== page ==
Who Are the Women Running for Tunisia’s Presidency?

Who Are the Women Running for Tunisia’s Presidency?

As a result of former president Beji Caid Essebsi’s death, the Tunisian elections were brought forward to 15 September in order to ensure that a new president would take office within 90 days, as required by the constitution.

Following the eight-day process of accepting nominations – from 2 to 9 August – the Independent High Authority for Elections (IHAE) released on 31 August the final list of candidates for the presidential race, accepting 26 nominees, which includes two women: Selma Elloumi Rekik and Abir Moussi.

The election campaigns already began on 2 September and will continue until 13 September. Preliminary election results will be announced on 17 September and then final results on 21 October.

This year is different, however, as changing attitudes towards women brings hope that they may have the first female Tunisian president. “There is a clear change in the mentality of Tunisians, who now trust women, and now accept that the country could be led for the first time by a female president,” Selma Elloumi told AP in an interview.

One of the female candidates is Abir Moussi, lawyer and politician, and who is a candidate and president of the Free Destourian Party, and an active member of Ben Ali’s ruling Democratic Constitutional Rally.

Abir Moussi, president of the Free Destourian Party, is one of two female candidates to qualify for Tunisia’s presidential poll AFP/Hasna

Moussi is known for her firm opposition against Tunisia’s Islamists, and plans to send Ennahdha figures out of the political scene, saying, “Tunisia is a civil state, and the Ennahdha Shura Council is a shame on all of us because it is linked to the caliphate and to suspicious organizations, and a consolidation of Islamic allegiance (bay’aa).”

In her campaign, Moussi asserts that she hopes to make Tunisia an important actor in the fight against terrorism in the region and internationally, and to review the debt policy and national security issues.

However, her chances of winning may be spoiled due to her statements regarding the failure of the 2011 revolution, which a number of observers have considered it as a reflection of the nostalgia for Ben Ali’s regime.

The second woman is Selma Elloumi Rekik, who is running for the Amal Tounes party and previously held the position of Minister of Tourism and Handicrafts in the government of Habib Essid (2015-2016).

Source: Tunisia Numerique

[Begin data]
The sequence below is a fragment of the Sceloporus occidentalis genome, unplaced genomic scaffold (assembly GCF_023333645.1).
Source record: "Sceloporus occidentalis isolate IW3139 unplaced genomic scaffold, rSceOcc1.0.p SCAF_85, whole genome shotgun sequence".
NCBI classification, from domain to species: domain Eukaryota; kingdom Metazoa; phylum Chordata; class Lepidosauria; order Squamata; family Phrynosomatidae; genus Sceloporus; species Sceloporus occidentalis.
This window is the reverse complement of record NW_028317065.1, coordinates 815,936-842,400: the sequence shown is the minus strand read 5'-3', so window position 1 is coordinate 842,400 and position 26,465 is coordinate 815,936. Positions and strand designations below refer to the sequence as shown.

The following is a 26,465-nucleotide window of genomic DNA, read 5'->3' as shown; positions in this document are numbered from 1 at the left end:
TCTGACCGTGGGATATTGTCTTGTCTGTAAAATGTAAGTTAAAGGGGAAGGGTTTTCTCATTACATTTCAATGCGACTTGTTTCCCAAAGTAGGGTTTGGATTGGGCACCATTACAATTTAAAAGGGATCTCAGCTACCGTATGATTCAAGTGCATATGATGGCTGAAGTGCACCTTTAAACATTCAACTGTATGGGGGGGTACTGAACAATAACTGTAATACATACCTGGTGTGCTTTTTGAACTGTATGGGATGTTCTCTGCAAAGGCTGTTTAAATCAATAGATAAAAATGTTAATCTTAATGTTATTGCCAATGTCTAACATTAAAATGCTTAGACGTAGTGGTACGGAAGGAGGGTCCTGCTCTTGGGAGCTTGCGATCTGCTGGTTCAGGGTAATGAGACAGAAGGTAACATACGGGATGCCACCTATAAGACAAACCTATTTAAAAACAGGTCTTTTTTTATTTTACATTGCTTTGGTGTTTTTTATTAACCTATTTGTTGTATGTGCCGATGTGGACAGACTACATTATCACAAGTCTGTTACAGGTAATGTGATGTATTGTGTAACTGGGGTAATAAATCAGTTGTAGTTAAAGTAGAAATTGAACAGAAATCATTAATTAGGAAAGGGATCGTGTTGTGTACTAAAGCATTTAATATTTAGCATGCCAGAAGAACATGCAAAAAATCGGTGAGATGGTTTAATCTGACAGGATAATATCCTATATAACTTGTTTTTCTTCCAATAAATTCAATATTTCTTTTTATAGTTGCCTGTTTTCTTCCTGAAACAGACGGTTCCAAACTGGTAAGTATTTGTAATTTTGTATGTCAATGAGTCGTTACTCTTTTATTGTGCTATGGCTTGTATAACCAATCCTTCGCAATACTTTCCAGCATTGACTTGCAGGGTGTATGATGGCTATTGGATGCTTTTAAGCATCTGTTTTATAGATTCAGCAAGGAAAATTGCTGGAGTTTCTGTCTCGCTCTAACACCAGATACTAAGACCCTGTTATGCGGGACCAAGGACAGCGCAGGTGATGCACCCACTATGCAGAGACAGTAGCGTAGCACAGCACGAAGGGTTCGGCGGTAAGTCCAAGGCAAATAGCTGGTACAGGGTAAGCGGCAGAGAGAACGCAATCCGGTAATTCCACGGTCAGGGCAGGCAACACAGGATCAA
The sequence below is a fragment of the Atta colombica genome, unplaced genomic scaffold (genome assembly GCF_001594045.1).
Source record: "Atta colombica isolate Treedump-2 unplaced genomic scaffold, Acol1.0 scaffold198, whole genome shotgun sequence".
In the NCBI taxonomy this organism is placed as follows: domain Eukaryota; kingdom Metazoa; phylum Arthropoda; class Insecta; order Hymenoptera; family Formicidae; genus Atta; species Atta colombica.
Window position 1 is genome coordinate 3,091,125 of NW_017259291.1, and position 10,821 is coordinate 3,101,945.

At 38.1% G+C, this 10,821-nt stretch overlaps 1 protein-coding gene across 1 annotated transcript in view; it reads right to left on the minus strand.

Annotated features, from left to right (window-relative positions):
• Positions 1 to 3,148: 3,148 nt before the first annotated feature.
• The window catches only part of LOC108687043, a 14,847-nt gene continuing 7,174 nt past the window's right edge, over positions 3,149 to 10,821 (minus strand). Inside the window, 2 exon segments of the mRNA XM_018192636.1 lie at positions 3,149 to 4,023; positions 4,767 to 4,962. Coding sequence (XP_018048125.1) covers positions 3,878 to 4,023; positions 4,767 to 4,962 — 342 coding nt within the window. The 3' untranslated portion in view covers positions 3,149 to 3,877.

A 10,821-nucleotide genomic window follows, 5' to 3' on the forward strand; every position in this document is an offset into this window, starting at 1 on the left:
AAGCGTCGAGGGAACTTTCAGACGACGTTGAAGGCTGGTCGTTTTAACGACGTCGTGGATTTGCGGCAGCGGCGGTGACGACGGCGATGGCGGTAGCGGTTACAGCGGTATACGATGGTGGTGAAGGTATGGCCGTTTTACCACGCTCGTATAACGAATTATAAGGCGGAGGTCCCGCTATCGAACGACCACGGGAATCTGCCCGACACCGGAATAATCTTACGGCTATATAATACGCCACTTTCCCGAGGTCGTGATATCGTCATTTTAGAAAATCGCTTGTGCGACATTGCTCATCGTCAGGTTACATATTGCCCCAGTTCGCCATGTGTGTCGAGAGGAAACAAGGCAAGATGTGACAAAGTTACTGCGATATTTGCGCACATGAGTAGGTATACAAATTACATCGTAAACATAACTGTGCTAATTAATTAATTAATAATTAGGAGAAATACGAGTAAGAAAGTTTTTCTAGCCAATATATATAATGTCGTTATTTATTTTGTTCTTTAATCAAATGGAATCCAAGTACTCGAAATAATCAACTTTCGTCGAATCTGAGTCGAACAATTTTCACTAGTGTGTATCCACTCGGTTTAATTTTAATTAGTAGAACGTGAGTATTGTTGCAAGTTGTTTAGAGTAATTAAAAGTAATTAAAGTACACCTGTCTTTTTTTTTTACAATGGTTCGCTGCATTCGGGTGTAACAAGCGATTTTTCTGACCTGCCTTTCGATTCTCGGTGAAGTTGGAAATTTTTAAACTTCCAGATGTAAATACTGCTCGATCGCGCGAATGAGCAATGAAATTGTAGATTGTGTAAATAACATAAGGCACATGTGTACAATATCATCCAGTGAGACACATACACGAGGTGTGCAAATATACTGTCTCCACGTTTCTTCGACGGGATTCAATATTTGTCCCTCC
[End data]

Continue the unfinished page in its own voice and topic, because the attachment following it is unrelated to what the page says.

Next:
In her statements, Rekik stresses her commitment to continuing the path of the late President Essebsi in representing all social groups and defending women’s rights, saying that, “the President should not involve us in internal conflicts, and should steer clear from populism.”

Like Abir Moussi, Selma Elloumi also stressed national security as one of the most important priorities of her electoral programme, as well as the importance of economic reforms to boost foreign investment and employment.

In 2018, the Tunisian cabinet approved the law of gender equality in inheritance, which was proposed by Tunisian president, Beji Caid Essebi, last August in 2017 on the occasion of national women’s day.

Tunisia also overturned a law in 2017 that prohibits Tunisian Muslim women from marrying non-Muslims, which the president’s spokeswoman said that it allows Tunisian women to gain “freedom to choose one’s spouse”.

Iqbal Gharbi, a professor at Zeitouna University, told The Arab Weekly that women in Tunisia will likely be drawn to leaders “whose political programmes will consolidate the legal and social achievements of women and whose project of society will embody their dreams of freedom and total equality.”

However, this is not to say that there are no conservative and religious extremist forces in the country, as thousands of Tunisian jihadists continue to join the Islamic State and al-Qaeda — more than from any other nationality.

According to Haykel Ben Mahfoudh, senior non-resident fellow at the Rafik Hariri Center for the Middle East, the voters’ choice will be determined by two elements: claiming the legacy of president’s Essebssi presidency and the ability to meet citizens’ fears and expectations.


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